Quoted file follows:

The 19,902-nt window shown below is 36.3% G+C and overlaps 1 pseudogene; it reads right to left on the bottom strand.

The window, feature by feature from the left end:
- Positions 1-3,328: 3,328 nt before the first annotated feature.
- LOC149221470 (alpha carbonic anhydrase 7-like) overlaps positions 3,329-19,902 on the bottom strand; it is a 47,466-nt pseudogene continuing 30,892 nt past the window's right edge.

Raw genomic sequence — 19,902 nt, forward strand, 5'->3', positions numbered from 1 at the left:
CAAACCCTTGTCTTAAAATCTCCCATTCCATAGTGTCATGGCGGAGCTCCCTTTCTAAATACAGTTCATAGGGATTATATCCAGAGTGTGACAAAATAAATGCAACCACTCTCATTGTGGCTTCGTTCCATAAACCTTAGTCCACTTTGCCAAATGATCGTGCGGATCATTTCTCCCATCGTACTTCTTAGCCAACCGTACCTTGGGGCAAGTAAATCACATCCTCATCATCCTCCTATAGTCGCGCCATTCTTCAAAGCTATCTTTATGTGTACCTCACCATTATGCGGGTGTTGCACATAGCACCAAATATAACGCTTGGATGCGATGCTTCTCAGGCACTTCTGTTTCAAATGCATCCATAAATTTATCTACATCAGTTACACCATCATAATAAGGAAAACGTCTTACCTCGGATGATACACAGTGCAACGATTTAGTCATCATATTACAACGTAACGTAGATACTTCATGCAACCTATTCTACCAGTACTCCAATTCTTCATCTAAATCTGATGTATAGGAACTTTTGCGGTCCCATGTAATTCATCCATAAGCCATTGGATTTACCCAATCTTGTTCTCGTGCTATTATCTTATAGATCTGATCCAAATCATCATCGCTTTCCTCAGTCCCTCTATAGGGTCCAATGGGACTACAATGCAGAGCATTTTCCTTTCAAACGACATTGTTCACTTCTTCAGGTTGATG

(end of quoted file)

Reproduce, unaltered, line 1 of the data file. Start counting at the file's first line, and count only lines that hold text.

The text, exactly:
The 19,902-nt window shown below is 36.3% G+C and overlaps 1 pseudogene; it reads right to left on the bottom strand.